Review: Lode Runner Classic (Xbox Live)
When Lode Runner Classic showed up in the Xbox Live titles last week, I made sure I was at the top of the AAWP list to review the classic platform game. First released back in 1983, this is a title that found success throughout the years and I couldn't wait to get this on Windows Phone. I wish I had resisted.
Version Reviewed: 22.214.171.124
This is classic Lode Runner - you run around a maze (side on view) in a world of platforms, ladders, and zip lines for you to navigate. Your goal is to grab all the gold on the level, at which point a ladder will extend upwards to the next level. All you need to do is avoid the enemy runners in the level who will kill you with a single touch. This makes it all sound very simple - and in a way Lode Runner is. But there is a complexity to the game that you only understand when you play a great version of the title.
The important thing, at least for me, is that any Lode Runner game has the 150 classic levels that were bundled with the original game. I know there was a level editor back in the 80's, and while this early experiment in user generated content kept Lode Runner attractive, the 150 gems of gold collecting are like old friends to me.
Admittedly they are old friends that I've forgotten how to solve, so it's still going to take a bit of experimentation (and luck) to collect all the gold on each level before escaping off the ladder that reaches into the sky. These are levels that have stood the test of time, and you will enjoy and hate them in equal measure.
Mostly because there's one thing that you will hate more than the level design, and that's the control system.
Lode Runner comes from a world where the home computer keyboard controls of QAOP (or ZXML if you were a Spectrum fan) were hard coded into the hands of teenagers. If you were very lucky, you had a joystick to go with it (and it literally was 'a stick'). But they were digital controls, with direct input and haptic feedback. Something that a Windows Phone touchscreen cannot replicate.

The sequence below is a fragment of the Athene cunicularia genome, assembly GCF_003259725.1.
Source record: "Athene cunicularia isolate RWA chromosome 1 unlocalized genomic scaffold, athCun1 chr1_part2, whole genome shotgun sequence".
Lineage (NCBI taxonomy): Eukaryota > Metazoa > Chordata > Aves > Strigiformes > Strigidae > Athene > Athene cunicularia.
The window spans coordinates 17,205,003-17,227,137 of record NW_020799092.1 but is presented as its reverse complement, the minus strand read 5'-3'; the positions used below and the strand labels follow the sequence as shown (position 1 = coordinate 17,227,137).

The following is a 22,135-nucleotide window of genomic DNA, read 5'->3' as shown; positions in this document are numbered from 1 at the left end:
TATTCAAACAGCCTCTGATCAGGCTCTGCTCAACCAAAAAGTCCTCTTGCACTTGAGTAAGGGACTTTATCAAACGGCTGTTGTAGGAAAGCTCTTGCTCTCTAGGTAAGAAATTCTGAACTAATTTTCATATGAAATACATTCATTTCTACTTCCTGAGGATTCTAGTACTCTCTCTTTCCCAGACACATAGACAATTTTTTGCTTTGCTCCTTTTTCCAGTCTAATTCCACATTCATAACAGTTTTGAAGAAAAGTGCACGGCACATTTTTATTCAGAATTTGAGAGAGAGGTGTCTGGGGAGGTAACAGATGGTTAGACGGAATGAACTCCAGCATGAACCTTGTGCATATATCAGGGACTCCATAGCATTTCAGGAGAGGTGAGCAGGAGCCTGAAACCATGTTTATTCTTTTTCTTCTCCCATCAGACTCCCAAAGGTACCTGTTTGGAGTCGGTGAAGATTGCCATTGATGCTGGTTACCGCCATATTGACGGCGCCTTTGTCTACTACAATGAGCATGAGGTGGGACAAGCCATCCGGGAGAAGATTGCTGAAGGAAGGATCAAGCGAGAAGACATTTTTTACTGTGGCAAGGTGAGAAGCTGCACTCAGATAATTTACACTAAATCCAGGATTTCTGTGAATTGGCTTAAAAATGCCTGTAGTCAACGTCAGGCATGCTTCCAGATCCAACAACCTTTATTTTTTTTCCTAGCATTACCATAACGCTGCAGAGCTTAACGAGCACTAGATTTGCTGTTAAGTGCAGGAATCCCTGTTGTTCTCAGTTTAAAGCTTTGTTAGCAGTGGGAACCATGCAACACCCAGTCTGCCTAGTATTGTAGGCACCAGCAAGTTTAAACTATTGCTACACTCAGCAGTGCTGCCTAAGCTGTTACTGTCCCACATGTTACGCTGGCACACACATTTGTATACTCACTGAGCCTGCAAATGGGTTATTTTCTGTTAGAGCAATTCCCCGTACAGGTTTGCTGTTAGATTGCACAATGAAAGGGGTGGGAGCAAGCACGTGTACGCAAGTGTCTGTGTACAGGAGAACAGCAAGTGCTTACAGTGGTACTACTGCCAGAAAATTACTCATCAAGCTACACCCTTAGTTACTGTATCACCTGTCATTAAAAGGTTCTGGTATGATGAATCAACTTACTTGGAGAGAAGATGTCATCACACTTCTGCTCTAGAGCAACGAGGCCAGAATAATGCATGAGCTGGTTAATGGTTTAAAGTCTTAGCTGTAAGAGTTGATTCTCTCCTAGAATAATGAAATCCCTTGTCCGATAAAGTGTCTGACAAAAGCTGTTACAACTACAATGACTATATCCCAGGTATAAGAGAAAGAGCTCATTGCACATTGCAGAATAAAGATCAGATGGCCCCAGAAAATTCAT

There are games where I can get by with a virtual D-pad on the screen, but unfortunately Lode Runner Classic is not one of them. I cannot get the hang of the "fluid" movement required in this return to the 8-Bit adventure where Up-Down-Left-Right is the entire range of movement. I was constantly overcompensating and missing turns, or simply standing still because I hadn't moved from 'up' to 'left' on the virtual pad in sufficient time.
Lode Runner levels require split second timing - timing that I was unable to achieve in this title.
There is an alternative control system, where the entire screen is used as the D-Pad, so touching the top of the screen is an up movement, you move left and right by tapping and holding the left and right sides of the screen... and in that respect it kind of works. But you need to be rather dexterous to pull this off, and it helps if you can see through your hands because you cover so much of the screen you have to guess where the enemies runners are.
Put simply, Lode Runner Classic doesn't work.
All the elements are there, from the original levels and challenges, to the Xbox Live Achievements and connected High Score tables. I could talk about the authentic sound, crisp graphics, and how the graphics replicate the 8-bit look but are smooth and fluid when required.
But all that is immaterial if it's not enjoyable to play. And it's not. That's all you need to know.
Reviewed by Ewan Spence at